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Open records set to get cheaper
Gainesville officials worry about recouping cost of fulfilling requests
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As part of the revisions to open records laws, the cost of getting government documents would drop to 10 cents from 25 cents per page.

That change may seem insignificant, but it has troubled Gainesville city officials, who say they already lose money filling records requests.

Currently, the city only recovers somewhere about 38 percents of the costs of filling records requests, City Clerk Denise Jordan said.

While local governments can charge for time spent filling a request, there are limits to what they can charge.

“We cannot bill for time spent looking for whether something is an open request,” Jordan said.

In fiscal year 2011, the city received 285 requests requiring 367 processing hours. Jordan said 62 percent of the processing time was not billable.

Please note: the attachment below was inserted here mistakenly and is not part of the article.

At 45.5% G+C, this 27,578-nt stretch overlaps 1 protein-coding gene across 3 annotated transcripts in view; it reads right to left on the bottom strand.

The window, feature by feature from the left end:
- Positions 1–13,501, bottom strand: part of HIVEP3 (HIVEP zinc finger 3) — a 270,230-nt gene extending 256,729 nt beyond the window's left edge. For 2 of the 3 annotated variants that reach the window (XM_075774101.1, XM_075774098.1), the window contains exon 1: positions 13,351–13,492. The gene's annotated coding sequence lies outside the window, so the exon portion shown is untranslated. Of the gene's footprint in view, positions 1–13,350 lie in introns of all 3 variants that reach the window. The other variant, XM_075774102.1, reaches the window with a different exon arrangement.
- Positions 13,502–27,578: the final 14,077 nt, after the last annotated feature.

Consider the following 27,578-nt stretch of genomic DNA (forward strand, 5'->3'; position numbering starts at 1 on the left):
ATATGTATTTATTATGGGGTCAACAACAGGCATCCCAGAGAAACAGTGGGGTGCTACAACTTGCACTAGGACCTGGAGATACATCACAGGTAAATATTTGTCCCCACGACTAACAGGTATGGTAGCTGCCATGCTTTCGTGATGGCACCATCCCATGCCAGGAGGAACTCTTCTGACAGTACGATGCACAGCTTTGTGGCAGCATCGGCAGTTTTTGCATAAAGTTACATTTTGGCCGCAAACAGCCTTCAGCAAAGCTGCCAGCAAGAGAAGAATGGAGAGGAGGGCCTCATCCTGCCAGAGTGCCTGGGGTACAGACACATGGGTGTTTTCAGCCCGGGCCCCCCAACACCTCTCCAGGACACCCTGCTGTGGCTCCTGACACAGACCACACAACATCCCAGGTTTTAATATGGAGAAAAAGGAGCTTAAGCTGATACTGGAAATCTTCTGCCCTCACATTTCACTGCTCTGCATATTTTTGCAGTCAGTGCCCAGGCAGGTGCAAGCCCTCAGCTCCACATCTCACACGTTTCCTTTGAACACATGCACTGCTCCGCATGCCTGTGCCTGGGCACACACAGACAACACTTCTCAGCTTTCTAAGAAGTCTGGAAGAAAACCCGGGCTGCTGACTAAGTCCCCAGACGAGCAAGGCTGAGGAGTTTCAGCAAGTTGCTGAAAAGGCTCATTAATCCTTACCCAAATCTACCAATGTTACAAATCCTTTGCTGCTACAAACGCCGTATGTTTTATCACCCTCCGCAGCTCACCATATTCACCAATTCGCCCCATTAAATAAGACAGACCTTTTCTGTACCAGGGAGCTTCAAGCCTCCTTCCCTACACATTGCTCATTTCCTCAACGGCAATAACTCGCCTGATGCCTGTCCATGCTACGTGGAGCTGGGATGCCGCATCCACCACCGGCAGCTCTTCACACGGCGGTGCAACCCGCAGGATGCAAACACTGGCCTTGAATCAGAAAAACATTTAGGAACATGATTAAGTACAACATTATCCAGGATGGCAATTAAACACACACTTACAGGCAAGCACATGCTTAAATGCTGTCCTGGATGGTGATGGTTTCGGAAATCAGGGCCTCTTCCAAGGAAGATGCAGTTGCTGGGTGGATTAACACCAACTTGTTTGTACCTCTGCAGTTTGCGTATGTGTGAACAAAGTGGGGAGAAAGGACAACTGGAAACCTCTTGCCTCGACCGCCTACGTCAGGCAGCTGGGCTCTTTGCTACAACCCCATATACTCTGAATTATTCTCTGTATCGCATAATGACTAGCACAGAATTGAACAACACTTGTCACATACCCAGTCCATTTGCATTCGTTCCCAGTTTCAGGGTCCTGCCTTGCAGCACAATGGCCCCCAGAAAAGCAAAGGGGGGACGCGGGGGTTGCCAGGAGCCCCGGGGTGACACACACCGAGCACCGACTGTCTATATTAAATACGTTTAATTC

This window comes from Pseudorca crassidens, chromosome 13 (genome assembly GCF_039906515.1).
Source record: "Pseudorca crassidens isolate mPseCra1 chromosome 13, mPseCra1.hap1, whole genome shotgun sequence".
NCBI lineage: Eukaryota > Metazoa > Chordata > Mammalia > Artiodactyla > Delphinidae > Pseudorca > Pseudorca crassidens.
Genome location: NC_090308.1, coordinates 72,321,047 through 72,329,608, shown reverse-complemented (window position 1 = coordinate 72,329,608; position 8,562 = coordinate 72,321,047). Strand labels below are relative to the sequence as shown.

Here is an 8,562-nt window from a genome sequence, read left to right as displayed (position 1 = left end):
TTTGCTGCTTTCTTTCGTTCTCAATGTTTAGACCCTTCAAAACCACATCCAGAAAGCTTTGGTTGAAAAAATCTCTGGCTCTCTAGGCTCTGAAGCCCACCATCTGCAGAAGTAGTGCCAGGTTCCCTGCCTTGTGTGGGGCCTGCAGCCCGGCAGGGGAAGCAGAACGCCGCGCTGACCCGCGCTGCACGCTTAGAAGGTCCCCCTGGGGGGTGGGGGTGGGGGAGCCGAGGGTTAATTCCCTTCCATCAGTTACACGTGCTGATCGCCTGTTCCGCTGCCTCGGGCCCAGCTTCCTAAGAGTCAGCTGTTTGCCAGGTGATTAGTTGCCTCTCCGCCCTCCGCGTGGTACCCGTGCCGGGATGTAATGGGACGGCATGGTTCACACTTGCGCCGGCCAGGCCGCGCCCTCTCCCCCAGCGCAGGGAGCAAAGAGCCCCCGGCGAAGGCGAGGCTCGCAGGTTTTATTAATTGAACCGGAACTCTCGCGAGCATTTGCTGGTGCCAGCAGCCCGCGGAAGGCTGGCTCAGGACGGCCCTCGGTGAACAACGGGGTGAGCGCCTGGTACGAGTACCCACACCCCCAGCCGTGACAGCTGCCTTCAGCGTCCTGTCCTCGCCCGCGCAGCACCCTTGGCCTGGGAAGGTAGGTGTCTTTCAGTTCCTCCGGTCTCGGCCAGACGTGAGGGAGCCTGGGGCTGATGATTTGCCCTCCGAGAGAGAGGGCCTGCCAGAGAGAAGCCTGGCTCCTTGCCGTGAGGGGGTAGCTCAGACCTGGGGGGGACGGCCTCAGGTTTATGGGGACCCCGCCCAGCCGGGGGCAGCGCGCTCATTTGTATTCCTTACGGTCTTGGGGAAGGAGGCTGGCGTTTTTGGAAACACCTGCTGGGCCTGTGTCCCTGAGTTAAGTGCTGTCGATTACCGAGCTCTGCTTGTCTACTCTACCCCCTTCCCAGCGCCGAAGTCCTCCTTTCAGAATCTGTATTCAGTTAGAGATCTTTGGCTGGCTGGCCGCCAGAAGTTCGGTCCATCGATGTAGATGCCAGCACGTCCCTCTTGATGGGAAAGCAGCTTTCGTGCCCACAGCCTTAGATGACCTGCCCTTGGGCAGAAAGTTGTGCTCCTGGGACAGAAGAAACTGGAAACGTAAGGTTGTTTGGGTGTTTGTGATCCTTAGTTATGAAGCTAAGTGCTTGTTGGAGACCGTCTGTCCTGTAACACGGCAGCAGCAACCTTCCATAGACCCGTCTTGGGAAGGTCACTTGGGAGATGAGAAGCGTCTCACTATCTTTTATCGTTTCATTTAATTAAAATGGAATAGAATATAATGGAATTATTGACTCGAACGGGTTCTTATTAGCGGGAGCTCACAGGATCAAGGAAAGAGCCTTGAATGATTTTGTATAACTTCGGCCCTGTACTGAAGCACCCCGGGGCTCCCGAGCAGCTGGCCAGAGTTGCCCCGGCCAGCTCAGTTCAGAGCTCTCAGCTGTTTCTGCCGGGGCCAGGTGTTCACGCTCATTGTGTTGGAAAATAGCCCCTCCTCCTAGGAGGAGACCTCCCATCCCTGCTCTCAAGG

The city collected $4,809.95 in records request fees; about $803 represented copy fees for standard size documents, said Jordan.

The new price would reduce that by about $500.

Not every local government clerk is concerned about the price change, however.

“It will impact us, but not significantly,” Hall County Commission Clerk Melissa McCain said.

McCain, who has been with the county since January, said most of the request made to her take less than 15 minutes to fill and can be sent electronically by email.

“The age of electronics has been fantastic,” she said. “With everyone needing things immediately, I think it helps government and the public because we’re able to find records and ship them out faster.”

Unlike the county, Jordan said many city documents can’t be sent electronically so easily.

She said many of the requests are directed at the Gainesville Police Department for reports. In such documents, personal information has to be physically redacted before it can be delivered, requiring more time and resources.

But Jordan said there could be changes come down the line to make it quicker and cheaper for the city to process the request.

“We are going to revisit the process to see if we can make some adjustments for the future,” she said.

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